Images have been released of the latest Exercise Point Blank 19-2 – taking place from RAF Lakenheath, Suffolk. The event normally involves upwards of 40 aircraft, including United States Air Forces in Europe (USAFE) F-15Cs and F-15Es from Lakenheath, RAF Typhoons from RAF Coningsby, Lincolnshire, and French Air Force Rafales. The latest iteration also includes USAF F-35As. The service has deployed a squadron of the Lightning IIs to Spangdahlem Air Base, Germany, from the 388th Fighter Wing (FW) and the Air Force Reserve 419th FW, at Hill Air Force Base, Utah, to participate in exercises and conduct training with other Europe-based aircraft as part of a Theater Security Package (TSP).
The 48th FW has run the Point Blank series since 2016 and it now includes all-important integration of fourth- and fifth-generation assets, helping to raise its profile. Indeed, it’s now being billed as a low-cost alternative to the Red Flag exercises that take place in Nevada and Alaska.
According to the USAF, the objective of the exercise is to “prepare coalition warfighters for a highly contested fight against near-peer adversaries by providing a multi-dimensional battlespace to conduct advanced training in support of US, UK and French national interests.”
As well as providing a chance to strengthen the trilateral partnership between the air arms of the US, UK and France, Point Blank addresses a very real need identified within the US Air Force’s combat force. The exercise’s strategic plan notes that a combination of non-stop operational deployments and budget constraints “have eroded readiness, capacity, and capability for a full-spectrum fight”. The result is that, as of 2016, less than 50% of the USAF’s frontline fleet was ready to respond against a near-peer adversary.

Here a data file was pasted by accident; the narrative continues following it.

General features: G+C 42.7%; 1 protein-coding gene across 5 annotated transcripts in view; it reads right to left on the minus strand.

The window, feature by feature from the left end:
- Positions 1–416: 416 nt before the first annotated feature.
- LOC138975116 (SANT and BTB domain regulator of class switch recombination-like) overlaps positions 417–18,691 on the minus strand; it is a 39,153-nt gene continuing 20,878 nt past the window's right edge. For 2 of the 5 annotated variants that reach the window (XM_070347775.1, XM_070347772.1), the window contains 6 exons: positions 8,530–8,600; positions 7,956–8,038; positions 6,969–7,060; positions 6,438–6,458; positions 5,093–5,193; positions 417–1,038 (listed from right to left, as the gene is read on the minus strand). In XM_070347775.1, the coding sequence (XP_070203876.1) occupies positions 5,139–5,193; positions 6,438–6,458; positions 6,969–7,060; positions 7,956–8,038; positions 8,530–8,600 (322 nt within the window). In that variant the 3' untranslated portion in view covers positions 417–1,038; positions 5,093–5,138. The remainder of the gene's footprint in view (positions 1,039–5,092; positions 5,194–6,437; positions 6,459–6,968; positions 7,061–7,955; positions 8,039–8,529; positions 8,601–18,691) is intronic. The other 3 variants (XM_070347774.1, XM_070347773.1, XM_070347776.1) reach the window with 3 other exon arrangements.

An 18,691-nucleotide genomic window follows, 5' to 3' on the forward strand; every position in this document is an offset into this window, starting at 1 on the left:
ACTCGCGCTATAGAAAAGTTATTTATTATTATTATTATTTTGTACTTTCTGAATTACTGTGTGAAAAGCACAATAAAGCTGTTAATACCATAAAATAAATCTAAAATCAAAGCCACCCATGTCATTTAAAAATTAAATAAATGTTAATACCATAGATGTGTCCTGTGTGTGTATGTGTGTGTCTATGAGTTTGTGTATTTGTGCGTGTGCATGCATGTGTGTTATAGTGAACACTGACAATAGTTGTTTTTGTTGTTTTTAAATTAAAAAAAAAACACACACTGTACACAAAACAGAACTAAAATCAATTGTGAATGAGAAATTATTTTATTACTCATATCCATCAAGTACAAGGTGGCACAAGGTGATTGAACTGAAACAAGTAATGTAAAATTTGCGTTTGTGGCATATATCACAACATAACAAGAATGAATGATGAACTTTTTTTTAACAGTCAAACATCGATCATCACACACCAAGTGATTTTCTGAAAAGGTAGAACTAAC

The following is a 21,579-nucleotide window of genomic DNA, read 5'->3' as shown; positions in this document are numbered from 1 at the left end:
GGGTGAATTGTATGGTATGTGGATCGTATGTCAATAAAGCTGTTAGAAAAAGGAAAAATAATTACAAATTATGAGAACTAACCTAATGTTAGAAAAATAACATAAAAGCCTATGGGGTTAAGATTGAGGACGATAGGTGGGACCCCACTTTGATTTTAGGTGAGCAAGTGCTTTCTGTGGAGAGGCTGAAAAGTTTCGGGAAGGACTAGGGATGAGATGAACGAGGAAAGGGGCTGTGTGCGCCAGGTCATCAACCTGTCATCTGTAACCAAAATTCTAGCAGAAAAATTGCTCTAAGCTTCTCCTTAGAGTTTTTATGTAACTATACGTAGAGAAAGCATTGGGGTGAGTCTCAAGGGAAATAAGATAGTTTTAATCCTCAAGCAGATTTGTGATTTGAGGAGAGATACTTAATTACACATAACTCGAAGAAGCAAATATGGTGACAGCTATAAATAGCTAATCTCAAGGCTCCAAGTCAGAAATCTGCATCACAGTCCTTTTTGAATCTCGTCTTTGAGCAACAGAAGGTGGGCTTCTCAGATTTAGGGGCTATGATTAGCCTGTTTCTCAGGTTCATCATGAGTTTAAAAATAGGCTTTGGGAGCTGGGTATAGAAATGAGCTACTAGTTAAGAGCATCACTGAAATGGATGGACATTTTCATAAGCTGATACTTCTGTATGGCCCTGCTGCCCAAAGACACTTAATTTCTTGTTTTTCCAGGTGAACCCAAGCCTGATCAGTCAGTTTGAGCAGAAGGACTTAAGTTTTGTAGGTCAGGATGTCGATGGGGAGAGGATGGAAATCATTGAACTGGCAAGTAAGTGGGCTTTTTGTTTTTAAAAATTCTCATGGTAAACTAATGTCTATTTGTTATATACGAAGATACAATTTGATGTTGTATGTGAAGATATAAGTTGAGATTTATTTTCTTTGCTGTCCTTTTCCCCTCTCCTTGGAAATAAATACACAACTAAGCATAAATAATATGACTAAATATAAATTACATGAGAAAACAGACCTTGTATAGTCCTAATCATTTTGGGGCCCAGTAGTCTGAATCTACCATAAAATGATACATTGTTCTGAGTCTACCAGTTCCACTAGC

With the cost of sending a UK-based F-15E squadron to Nellis Air Force Base for Red Flag around $4m, Point Blank provides a much cheaper option that’s on USAFE’s doorstep. Beginning as a grass-roots officers’ initiative, Point Blank quickly won enthusiastic support. Since 2016 there have been more than 20 exercises and in excess of 400 aircraft have taken part – including fifth-generation USAF F-22A and F-35A jets returning from deployments in the Middle East or visiting Europe as TSPs. Just as importantly, there’s now a regular exchange of tactics and experience between the USAF and its European allies.